Turkey, Syria Earthquake Deaths Exceed 11,000, Deadliest In Over A Decade

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The devastating earthquake that struck southeastern Turkey on Monday morning has become the deadliest in over a decade with more than 11,000 reported dead in Syria and Turkey.

In Turkey, the country’s death toll surpassed 8,500, according to the country’s disaster management agency. In war-torn Syria, the health ministry reported that in government-held areas the death toll had exceeded 1,200, while 1,400 were reported dead by the volunteer group White Helmets in the rebel-held corner of the country, according to Fox News. Those death tolls are expected to rise.

“Our hands cannot pick up anything because of the cold,” former journalist Ozel Pikal told The Associated Press (AP). “Work machines are needed.”

Pikal has been helping with the rescue efforts, but is quickly losing hope of finding survivors. “Today isn’t a pleasant day, because as of today, there is no hope left in Malatya,” Pikal told The AP. “No one is coming out alive from the rubble.”

One 3-year-old boy’s rescue in the Turkish city of Kahramanmaras, however, gave rescuers something to cheer for. Trapped for nearly two days under the rubble of a collapsed apartment building, Arif Kaan was carefully cut out of the concrete slab that had trapped his lower body. As he was pulled free from the wrecked building, his father Ertugrul Kisi wept with relief and joy as his son was wrapped in a blanket and placed in an ambulance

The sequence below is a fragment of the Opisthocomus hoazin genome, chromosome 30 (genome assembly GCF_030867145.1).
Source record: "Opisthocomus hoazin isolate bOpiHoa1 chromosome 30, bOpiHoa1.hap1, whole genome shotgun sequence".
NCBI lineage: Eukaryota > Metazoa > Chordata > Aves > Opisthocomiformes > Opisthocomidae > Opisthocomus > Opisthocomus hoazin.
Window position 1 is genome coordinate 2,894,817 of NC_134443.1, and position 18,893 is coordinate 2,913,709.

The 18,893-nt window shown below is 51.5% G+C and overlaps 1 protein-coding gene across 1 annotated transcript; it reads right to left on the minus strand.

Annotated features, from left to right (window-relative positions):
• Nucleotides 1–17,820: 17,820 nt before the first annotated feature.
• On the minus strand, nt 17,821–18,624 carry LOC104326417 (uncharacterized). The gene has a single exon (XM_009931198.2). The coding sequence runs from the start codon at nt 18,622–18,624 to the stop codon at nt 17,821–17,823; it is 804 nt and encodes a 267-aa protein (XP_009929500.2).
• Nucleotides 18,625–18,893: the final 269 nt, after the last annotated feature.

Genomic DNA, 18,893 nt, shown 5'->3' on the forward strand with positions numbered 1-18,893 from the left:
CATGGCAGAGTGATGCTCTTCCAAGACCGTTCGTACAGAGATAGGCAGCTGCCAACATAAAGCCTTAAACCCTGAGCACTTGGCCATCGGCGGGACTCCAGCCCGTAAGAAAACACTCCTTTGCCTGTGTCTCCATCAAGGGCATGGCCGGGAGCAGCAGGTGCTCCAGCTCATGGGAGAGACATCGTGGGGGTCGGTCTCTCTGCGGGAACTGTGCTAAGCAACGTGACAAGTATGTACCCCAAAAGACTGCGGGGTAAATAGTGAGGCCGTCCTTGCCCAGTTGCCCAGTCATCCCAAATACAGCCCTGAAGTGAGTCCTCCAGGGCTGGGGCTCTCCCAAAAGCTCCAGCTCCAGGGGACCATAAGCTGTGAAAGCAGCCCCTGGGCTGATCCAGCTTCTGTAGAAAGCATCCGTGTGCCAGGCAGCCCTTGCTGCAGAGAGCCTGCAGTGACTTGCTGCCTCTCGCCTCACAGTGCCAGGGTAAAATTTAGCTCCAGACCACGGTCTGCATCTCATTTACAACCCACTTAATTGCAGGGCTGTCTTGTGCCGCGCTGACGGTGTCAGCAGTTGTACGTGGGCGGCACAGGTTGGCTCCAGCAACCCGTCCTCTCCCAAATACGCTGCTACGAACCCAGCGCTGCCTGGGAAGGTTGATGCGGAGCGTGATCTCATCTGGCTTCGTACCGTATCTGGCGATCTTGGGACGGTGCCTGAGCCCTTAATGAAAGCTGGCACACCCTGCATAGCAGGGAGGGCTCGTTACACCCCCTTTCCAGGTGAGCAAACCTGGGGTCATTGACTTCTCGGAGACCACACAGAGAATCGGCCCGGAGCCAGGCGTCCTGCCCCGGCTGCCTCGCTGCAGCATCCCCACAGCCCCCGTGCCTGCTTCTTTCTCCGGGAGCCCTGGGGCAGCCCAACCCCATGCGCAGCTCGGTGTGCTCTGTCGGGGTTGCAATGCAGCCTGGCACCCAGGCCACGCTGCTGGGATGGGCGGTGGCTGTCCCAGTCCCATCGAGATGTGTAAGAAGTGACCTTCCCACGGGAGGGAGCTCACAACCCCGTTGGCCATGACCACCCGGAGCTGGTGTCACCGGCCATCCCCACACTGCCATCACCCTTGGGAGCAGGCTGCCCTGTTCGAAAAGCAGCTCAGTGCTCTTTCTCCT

“For now, the name of hope in Kahramanmaras is Arif Kaan,” a Turkish television reporter announced to the beleaguered country, according to The AP. (RELATED: Family’s Only Survivor Is Baby Who Was Born While Mother Was Trapped Under Rubble From Earthquake)

That hope is no doubt needed as many survivors find themselves without shelter in freezing temperatures. “We don’t have a tent, we don’t have a heating stove, we don’t have anything. Our children are in bad shape. We are all getting wet under the rain and our kids are out in the cold. We did not die from hunger or the earthquake, but we will die freezing from the cold,” survivor Aysan Kurt told The AP.

As the death toll continues to climb, Monday’s quake has already become the deadliest seismic event in over a decade, the last being in 2011 when a 9.0 earthquake hit Japan, triggering a tsunami that killed almost 20,000 people, Fox News reported.